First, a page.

Preparing future chefs in Turkey to tap into gastro tourism

Preparing future chefs in Turkey to tap into gastro tourism

Preparing future chefs in Turkey to tap into gastro tourism

The pieces of lomo (beef tenderloin) go on top of the rice but the rice, which had been plated in a nice shape, had already started collapsing before I could even touch it with the tip of my fork. While I am not an expert on Peruvian cuisine, tastewise, the meat was as soft as a cloud and the marinade was divine. The rice was slightly too greasy, but the mixture with cilantro gave it just the right finesse. You could tell the design the chef had aimed for—this was not any kind of plate—it was a plate in process. 

Özyeğin University’s L’Atelier Bleu has opened its doors for visitors to try out new tastes during the international cuisine courses attended by gastronomy students, as well as students from the hotel management department. 

The greatest part of the experience was the wide glass window separating the restaurant from the kitchen, where you could eat while watching students cook with the instruction of their teacher, Chef Erich Ruppen. 

“They learn about culture too,” said Ruppen. “For example, you can find many ingredients belonging to Asian cuisine in the Peruvian cuisine, such as soy sauce, due to the wide immigration of Asians to Peru,” he said. 

“Or this plate, like most poor people’s food, has many ingredients, such as potatoes, corn, beans, pumpkin, and poached egg,” said the chef. 

The poached egg was slightly overcooked though. “Well, sometimes you need a little luck too!” he said, laughing. 

The students have three hours until they get everything ready for groups who come for lunch.

“We make everything from scratch, even the bread and the grissini. So, it can be stressful at times,” explained the chef. 

“In a restaurant, you can be much stricter and dictate what has to be done, but here, you have to recognize they are students and they are going to make mistakes,” said the Swiss-born chef, who joined the Cordon Bleu Istanbul team in 2017.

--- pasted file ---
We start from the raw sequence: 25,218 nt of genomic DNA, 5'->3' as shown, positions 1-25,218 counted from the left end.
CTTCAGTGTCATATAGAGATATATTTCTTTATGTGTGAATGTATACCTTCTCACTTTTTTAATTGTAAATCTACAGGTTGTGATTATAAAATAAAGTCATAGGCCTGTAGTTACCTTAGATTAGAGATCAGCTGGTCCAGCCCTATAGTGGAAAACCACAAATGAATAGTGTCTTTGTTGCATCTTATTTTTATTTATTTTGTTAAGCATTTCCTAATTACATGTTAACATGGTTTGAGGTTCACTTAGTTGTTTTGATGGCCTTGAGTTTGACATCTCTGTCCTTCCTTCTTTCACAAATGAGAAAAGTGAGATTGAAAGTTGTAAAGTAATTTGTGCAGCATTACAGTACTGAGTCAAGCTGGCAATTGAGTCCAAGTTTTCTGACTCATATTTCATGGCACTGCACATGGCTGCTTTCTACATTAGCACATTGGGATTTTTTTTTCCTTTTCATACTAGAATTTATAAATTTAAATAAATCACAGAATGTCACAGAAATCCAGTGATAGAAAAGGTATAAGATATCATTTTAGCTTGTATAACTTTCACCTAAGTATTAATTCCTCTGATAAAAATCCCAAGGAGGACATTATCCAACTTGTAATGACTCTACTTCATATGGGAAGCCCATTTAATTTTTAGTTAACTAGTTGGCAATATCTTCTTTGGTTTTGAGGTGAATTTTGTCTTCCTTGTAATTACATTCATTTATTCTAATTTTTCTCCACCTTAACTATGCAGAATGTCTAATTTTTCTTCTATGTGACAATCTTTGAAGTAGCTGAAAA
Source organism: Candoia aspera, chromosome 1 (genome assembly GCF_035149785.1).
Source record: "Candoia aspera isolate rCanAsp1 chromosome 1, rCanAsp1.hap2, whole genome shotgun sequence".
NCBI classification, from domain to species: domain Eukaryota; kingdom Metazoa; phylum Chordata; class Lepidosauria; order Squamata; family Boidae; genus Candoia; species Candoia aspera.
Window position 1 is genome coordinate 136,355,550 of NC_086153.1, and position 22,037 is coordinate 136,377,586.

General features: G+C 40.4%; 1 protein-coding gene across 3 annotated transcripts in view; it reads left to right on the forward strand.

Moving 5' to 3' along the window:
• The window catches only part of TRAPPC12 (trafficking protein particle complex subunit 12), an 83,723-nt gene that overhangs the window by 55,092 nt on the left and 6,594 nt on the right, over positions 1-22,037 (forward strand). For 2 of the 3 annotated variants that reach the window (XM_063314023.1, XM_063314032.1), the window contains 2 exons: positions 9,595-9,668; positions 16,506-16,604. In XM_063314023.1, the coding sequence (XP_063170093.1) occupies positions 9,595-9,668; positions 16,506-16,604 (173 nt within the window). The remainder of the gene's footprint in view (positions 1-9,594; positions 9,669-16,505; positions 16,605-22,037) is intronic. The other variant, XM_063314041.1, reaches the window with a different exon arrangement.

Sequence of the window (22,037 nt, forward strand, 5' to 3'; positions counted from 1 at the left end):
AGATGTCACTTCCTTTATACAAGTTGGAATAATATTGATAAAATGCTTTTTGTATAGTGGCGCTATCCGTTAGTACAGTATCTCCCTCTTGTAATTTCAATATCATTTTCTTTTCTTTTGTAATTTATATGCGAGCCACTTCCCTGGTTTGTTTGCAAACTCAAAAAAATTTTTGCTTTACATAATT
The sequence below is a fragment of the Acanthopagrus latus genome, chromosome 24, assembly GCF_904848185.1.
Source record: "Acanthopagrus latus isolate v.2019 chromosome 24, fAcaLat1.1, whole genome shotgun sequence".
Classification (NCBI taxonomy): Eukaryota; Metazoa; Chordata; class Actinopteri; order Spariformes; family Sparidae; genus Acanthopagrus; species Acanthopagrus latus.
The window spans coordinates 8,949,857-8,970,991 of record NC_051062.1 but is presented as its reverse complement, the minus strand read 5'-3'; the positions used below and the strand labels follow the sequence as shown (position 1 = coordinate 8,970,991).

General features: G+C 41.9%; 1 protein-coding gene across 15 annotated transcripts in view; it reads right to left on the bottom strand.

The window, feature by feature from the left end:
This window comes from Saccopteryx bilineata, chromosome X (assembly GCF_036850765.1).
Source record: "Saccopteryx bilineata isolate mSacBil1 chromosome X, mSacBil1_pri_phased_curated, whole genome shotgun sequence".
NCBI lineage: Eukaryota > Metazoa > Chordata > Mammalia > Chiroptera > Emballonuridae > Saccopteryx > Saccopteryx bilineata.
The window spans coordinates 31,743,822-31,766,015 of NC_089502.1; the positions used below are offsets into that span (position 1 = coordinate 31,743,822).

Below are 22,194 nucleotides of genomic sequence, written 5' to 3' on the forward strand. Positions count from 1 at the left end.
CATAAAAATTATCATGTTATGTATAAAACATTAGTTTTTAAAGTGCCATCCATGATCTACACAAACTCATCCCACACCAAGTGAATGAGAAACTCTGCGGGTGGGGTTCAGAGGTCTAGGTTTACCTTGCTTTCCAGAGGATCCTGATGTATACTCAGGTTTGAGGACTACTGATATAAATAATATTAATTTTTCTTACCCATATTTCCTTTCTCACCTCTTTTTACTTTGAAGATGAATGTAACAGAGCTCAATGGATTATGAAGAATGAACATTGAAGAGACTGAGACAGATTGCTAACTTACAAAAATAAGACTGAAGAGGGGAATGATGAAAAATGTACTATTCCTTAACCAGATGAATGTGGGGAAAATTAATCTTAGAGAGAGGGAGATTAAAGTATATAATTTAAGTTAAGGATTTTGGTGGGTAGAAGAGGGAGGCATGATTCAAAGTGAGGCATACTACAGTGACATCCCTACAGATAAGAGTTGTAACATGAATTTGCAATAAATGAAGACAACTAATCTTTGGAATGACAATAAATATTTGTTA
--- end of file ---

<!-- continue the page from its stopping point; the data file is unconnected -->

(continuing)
Özyeğin University and Le Cordon Bleu have been in partnership since 2012, where Turkey’s future chefs receive training from Le Cordon Bleu International Master Chefs. 

Ruppen, who came to Turkey in 1990, has worked at the Çırağan Palace for over five years. He is very familiar with Turkish cuisine. “Kuru fasulye with pastırma! It’s my comfort food in Turkey,” he said. 

There is a significant difference in the sector compared to his early days in Turkey. 

“Most five star hotels had foreign chefs, but would have to train their employees, as they generally had no prior education. They would come from places like Bolu and start directly in the kitchen, lacking technique and basic knowledge of their way around a kitchen,” said Ruppen. “The standing of chefs has also evolved immensely. Years ago, chefs were hidden in the kitchen. Nowadays, they are public figures, they are on TV,” said Ruppen, recalling that his Turkish wife’s family had not been impressed upon hearing their daughter was marrying a chef. 

“There is an increasing awareness about the importance of gastro tourism. In that sense, we believe we have undertaken a pioneering mission to prepare future generations for a sector that has huge potential,” said Le Cordon Bleu Turkey Director Defne Ertan Tüysüzoğlu.


‘Glocal’ tendency in gastronomy 

The new tendency in the world of gastronomy is “glocal.” New generation chefs all around the world highly value local techniques and local ingredients, according to Tüysüzoğlu. 

“It is very important for us that our students speak two languages,” she said. 

“When I say languages, I refer to culinary languages, not linguistics. First, they all have to know international techniques. Mastering those techniques will put them among their international counterparts. On the other hand, they have to learn local ingredients and traditional techniques and adapt them to modern tastes and presentations with new technologies. That will place them apart from others and help put their name and style in the culinary world,” said the director. 

One of our “Grand Diplôme” alumni, Umut Karakuş, represents this approach perfectly with what he does at the Aila Restaurant. Besides using many local ingredients, such as Afyon sucuk, tarhana, tarragon, and freekeh, he also revisits traditional culinary techniques. Karakuş makes kurut, a dried yogurt dish, which takes days to make in the traditional way on rooftops under the sun in Anatolia. Instead, he uses a food dehydrator to achieve the same result. Last month, Chef Umut was back at the school as a guest instructor chef, to teach our students in the ‘Turkish Culinary Heritage’ course given by Assistant Professor Özge Samancı how to make traditional ‘topik’ and his new version with squid ink,” said Tüysüzoğlu. 

The program is also open to those who would like to change their careers or to those who are already in the sector but want to develop their technical abilities and receive an internationally accepted certificate or simply deepen their curiosity in gastronomy. While students are required to know English, simultaneous translation is provided for the rest. The new certificate program is due to start on May 7.